The states have different energies but have the same magnitude of the angular momentum.

Graphical Interpretation

Value of the angular momentum along the z-axis

Number of possible states: 2I+1

Magnitude of the angular momentum

To Summarize…

The magnetic moment (m) is a vector parallel to the spin angular momentum. The gyromagneto (or magnetogyro) ratio (g) is a physical constant particular to a given nucleus.

Therefore, the value of the z-component of m takes the following values.

Spin angular momentum is proportional to the magnetic moment

The magnetic field (B) is also a vector. The dot product of 2 vectors (e.g. m and B) is a scalar.

In NMR we start with a large static field, B0, that is defined as the component of B along the z-axis. Thus, the only term that survives the dot product is the value of m along the z-axis (mz).

Em is the value of the energy for a particular value of the quantum number m

Now we can find the energy of a magnetic moment in a magnetic field

The Stern-Gerlach experiment can now be understood

The force on a particle with a magnetic moment in a magnetic field is proportional to the derivative (gradient) of the magnetic field in the direction of the force. No gradient, no force.

w0

w

When the frequency reaches resonance, particles no longer reach the detector.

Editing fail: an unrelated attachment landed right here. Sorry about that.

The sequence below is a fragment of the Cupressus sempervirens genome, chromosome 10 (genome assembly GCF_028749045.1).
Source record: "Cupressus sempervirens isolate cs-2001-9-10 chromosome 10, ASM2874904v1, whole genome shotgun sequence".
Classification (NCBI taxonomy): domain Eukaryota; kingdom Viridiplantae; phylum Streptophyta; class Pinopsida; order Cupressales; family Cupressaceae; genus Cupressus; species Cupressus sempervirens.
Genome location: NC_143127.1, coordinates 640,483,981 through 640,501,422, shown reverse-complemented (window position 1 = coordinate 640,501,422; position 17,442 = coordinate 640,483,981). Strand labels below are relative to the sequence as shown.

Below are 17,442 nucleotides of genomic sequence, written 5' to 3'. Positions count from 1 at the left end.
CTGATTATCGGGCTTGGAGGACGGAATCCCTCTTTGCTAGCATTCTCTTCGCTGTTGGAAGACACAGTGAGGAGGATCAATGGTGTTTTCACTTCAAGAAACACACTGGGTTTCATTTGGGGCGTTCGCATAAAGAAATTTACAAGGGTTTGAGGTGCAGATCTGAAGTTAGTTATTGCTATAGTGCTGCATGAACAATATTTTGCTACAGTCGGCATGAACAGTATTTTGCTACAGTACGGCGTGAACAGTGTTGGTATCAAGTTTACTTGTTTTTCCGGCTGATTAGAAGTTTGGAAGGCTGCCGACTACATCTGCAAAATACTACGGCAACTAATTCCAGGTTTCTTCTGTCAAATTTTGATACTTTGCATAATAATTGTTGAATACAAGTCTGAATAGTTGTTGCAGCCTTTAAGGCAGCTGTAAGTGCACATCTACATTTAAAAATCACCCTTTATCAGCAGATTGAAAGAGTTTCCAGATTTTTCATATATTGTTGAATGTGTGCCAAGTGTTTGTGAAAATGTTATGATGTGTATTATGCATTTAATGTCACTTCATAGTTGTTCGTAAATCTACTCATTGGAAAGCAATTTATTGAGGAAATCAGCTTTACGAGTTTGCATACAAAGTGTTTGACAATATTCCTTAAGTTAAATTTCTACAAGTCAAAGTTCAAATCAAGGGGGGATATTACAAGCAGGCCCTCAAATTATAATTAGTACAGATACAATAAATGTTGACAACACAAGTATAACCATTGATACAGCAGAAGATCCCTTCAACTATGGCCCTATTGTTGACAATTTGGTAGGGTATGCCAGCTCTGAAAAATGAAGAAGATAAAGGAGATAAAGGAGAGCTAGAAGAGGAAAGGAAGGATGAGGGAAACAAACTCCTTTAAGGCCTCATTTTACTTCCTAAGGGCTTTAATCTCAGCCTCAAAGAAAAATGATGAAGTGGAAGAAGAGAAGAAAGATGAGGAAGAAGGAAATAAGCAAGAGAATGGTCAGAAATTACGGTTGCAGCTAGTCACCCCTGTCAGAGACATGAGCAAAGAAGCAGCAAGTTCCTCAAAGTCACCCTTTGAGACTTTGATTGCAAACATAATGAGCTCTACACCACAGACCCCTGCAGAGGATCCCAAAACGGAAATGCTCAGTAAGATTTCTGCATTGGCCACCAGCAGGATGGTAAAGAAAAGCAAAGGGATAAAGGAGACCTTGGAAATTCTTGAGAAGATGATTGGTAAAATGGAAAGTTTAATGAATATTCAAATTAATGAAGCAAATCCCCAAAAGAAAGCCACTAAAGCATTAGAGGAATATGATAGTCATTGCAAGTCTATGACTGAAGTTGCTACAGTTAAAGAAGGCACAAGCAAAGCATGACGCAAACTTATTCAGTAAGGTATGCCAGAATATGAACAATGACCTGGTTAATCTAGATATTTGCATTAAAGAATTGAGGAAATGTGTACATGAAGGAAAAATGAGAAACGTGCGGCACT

I. I. Rabi molecular beam experiment to measure g

(Feynman Lectures on Physics)

B0

z

The coil produces a magnetic field along the x-axis (going into the board).

The Boltzmann equation tells us the population of a state if we know its energy

- Homework due next Wed:
- What is the ratio of the number of spins in the a state to the b state in no magnetic field?
- 2) What is the ratio of the number of spins in the a state to the b state at room temperature in a magnetic field of 11.7 T (500 MHz) for 1H?
- 3) What is the ratio of the number of spins in the a state to the b state at room temperature in a magnetic field of 14.1 T (600 MHz) for 13C?
- 4) What is the ratio of the number of spins in the a state to the b state at room temperature in a magnetic field of 21.1 T (900 MHz) for 1H?

Next Friday’s Lecture

- 2) Fri, Oct 3: Behavior of nuclear spins in a magnetic field II
- a. “Teach Spin” apparatus
- b. Bloch equations
- c. Phenomenological introduction to T1 and T2
- c. RF Pulses